Shoppers are being warned by a major bank to be extra vigilant over the next few days as scammers focus on cheating them out of big-ticket purchases averaging £900.
HSBC says criminals are expected to use the traditional shopping discount day of ‘Black Friday’ – November 24 – as well as so-called ‘Cyber Monday’ – November 27 – to make money from goods and services that do not exist.
The bank’s research finds the value of fake goods being taken from victims in purchase scams is rising, with victims increasingly falling foul of criminals when buying more expensive items, such as TVs and computer game consoles.
David Callington, head of fraud at HSBC, says: ‘Bargain hunters need to double down on their effort to shop safely. Black Friday offers perfect circumstances for scammers to ply their trade – not just Friday but in the days leading up to it.’
Among the most popular ways to cheat customers out of their money is from a fake website that looks like the real thing – with ‘too-good-to-be-true’ levels of discount and ‘limited availability’ encouraging shoppers to panic buy without thinking through the transaction.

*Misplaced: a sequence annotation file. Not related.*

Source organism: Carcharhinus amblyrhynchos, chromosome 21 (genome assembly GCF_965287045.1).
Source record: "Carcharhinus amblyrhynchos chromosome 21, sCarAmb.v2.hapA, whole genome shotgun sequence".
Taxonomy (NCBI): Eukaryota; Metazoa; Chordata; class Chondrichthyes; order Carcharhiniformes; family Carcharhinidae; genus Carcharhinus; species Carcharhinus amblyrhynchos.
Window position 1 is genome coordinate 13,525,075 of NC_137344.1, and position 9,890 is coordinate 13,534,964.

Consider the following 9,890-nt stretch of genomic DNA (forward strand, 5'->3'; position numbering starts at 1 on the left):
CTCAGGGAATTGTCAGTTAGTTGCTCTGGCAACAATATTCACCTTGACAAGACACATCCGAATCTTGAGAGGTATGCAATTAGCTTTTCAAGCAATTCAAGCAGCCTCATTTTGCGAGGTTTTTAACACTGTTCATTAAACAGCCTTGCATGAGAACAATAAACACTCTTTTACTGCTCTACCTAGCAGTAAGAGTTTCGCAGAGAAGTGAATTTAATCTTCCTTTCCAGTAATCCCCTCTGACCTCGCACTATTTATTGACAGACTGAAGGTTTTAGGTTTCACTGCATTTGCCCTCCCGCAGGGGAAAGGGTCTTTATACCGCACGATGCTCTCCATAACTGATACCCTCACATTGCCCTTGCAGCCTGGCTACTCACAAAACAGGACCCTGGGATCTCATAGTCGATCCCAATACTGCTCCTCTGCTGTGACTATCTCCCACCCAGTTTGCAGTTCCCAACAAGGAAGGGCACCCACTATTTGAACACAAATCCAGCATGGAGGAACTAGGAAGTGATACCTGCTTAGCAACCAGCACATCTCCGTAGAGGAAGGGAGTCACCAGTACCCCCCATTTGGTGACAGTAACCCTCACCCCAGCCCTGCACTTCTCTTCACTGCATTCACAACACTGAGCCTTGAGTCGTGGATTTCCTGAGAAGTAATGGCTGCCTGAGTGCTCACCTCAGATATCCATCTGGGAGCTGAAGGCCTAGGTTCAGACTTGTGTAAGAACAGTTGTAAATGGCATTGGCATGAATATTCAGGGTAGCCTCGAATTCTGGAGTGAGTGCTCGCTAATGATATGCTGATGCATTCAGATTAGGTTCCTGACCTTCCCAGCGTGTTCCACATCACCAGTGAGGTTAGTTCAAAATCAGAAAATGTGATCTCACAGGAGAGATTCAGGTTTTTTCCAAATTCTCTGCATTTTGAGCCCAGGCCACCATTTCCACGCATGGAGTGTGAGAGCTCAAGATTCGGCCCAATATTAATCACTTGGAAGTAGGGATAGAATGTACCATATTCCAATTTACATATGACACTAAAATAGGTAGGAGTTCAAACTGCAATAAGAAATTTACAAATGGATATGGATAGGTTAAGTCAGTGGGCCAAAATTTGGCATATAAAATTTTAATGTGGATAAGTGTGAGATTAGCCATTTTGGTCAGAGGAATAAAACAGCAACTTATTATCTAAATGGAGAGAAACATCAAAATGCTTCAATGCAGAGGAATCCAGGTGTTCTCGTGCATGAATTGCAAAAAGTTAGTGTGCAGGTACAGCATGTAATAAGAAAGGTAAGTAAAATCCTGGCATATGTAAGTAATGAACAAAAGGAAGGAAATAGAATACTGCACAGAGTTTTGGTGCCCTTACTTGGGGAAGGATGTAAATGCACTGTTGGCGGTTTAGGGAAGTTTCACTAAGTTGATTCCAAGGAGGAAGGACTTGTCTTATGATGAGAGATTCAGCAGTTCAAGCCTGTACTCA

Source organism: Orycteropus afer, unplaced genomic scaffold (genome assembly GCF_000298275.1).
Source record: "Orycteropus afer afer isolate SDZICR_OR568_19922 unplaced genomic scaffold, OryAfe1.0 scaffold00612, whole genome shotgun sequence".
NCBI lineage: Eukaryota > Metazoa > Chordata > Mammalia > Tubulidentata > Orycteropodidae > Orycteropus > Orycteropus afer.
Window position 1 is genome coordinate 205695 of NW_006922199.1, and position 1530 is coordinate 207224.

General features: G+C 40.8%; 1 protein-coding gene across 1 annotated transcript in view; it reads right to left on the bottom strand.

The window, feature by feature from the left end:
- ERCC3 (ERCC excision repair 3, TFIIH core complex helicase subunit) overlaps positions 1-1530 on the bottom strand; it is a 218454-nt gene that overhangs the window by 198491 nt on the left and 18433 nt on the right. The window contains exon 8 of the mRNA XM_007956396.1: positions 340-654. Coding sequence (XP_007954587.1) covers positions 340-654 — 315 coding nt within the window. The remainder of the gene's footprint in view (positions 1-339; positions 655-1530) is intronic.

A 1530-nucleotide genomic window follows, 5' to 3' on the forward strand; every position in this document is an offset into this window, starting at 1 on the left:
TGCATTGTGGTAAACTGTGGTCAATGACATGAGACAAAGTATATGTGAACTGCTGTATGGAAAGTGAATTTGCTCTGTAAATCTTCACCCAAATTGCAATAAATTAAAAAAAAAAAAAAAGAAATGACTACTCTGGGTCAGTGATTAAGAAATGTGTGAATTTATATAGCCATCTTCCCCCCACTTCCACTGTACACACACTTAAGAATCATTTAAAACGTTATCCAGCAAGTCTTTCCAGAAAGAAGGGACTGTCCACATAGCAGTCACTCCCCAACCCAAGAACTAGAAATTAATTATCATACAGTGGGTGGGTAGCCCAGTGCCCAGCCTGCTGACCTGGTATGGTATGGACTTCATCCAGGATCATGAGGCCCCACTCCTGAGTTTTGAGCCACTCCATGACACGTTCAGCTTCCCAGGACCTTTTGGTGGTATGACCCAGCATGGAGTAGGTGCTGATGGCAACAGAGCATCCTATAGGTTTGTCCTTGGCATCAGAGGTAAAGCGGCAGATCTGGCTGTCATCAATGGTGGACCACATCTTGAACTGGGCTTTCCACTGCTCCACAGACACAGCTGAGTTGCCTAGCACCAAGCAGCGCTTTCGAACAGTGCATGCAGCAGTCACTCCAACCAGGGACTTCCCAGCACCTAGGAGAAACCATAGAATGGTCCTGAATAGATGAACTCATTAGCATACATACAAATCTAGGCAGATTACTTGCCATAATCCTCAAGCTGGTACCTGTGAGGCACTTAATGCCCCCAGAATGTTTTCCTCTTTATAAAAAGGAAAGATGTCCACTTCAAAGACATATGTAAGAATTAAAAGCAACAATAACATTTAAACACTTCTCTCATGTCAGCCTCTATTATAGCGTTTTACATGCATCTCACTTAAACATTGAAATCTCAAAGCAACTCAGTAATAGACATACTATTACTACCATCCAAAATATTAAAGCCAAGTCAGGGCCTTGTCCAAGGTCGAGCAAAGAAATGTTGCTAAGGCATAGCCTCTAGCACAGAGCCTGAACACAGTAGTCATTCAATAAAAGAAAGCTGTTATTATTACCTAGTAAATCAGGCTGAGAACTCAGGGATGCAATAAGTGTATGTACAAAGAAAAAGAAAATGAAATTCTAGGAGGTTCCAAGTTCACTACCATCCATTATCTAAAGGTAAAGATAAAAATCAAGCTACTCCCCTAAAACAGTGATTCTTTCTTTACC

Caught in a trap: HSBC’s research finds the value of fake goods being taken from victims in purchase scams is rising
Fake offers also abound on legitimate online platforms such as Facebook Marketplace, eBay and Gumtree.
The majority of traders are legitimate, but this can give customers a false sense of security.
To combat the fraudsters HSBC says alarm bells should ring if anyone contacts you out of the blue with a call, text or email – even if they claim to be from a trusted organisation such as your bank, a utility provider or the police.
Check out a website or trader details by googling them and include words such as ‘scam’ in the search to see if others have reported problems.
Also scrutinise the website. Grammatical mistakes might be an indication of a fake website. Genuine sellers should allow you to pay by credit card. Under Section 75 of the Consumer Credit Act you have purchase protection if goods or services bought for between £100 and £30,000 turn out to be fakes. Scammers often prefer you to pay via a bank transfer.